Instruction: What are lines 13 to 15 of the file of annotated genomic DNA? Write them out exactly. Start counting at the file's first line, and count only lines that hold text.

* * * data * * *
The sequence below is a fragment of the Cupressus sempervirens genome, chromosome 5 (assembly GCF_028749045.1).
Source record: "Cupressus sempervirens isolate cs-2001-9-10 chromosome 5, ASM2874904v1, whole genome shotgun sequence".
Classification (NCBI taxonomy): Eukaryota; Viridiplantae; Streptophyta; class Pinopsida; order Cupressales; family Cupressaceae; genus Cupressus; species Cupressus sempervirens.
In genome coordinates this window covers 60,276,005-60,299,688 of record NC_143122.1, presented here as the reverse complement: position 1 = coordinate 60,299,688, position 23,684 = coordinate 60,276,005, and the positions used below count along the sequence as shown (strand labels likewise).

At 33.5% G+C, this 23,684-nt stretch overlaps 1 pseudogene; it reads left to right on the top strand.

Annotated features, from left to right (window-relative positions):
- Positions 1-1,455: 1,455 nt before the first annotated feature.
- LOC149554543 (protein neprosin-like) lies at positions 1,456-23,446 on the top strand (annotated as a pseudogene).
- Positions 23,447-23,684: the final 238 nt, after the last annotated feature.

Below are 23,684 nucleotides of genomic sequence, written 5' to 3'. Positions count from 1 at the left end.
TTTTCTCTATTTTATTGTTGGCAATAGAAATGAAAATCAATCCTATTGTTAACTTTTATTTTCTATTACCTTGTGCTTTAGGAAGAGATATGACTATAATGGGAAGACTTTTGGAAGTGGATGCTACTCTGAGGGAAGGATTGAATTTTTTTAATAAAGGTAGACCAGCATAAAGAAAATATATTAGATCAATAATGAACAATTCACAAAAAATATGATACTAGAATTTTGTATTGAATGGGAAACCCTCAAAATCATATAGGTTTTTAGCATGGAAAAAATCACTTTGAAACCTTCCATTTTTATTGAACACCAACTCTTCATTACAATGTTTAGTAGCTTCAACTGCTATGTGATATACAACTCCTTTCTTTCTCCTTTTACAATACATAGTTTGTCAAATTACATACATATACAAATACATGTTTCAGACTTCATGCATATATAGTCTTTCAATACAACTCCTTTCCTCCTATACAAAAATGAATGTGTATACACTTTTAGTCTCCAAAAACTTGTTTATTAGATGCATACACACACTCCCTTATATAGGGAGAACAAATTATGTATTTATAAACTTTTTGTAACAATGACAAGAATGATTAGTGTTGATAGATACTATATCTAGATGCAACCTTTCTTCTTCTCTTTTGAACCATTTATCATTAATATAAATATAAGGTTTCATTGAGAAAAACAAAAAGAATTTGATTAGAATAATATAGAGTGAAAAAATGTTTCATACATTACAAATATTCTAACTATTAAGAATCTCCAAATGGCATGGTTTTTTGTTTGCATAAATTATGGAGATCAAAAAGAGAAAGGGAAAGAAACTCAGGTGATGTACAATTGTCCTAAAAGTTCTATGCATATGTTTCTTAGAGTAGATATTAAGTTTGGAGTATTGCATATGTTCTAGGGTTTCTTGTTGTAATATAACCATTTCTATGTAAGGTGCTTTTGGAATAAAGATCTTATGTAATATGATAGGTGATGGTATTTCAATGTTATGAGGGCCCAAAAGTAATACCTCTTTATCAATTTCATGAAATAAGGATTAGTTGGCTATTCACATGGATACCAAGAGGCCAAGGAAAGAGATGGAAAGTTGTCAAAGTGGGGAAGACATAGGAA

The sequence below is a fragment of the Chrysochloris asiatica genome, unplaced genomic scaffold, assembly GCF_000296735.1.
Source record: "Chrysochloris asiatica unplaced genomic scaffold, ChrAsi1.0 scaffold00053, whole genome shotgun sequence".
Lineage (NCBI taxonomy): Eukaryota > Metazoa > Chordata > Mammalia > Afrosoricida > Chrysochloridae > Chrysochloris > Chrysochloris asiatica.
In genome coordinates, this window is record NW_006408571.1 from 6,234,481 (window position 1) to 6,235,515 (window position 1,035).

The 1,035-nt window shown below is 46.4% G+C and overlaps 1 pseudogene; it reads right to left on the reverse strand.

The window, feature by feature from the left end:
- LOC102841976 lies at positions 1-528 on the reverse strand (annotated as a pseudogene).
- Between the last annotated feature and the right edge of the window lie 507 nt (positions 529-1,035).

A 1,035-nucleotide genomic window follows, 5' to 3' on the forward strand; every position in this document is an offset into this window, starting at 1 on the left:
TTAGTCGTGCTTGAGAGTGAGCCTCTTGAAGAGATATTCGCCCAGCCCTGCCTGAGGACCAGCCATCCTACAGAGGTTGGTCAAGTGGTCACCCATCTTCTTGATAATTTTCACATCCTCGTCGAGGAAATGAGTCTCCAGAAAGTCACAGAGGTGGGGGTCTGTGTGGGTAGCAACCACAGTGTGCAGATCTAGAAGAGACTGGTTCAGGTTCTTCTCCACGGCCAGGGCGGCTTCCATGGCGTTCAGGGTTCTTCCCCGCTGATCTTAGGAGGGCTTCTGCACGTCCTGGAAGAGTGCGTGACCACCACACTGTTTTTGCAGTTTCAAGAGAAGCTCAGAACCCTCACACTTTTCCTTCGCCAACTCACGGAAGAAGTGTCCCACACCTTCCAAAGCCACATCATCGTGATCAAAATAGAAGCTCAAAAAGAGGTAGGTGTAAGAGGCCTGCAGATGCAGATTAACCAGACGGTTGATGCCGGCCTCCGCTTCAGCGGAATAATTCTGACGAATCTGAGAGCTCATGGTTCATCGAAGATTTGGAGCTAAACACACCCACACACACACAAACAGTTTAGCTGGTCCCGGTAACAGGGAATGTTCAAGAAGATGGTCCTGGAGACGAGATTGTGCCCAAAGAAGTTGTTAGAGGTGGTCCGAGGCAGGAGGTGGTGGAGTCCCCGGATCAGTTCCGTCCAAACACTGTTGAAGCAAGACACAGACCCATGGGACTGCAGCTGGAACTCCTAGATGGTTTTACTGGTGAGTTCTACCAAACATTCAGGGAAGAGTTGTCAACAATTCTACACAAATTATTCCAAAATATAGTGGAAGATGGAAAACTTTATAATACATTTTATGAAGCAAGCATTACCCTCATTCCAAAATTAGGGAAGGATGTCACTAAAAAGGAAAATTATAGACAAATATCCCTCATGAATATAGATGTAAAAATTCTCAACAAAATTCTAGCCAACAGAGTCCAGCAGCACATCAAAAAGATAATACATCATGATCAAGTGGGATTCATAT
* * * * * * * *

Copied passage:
Source record: "Chrysochloris asiatica unplaced genomic scaffold, ChrAsi1.0 scaffold00053, whole genome shotgun sequence".
Lineage (NCBI taxonomy): Eukaryota > Metazoa > Chordata > Mammalia > Afrosoricida > Chrysochloridae > Chrysochloris > Chrysochloris asiatica.
In genome coordinates, this window is record NW_006408571.1 from 6,234,481 (window position 1) to 6,235,515 (window position 1,035).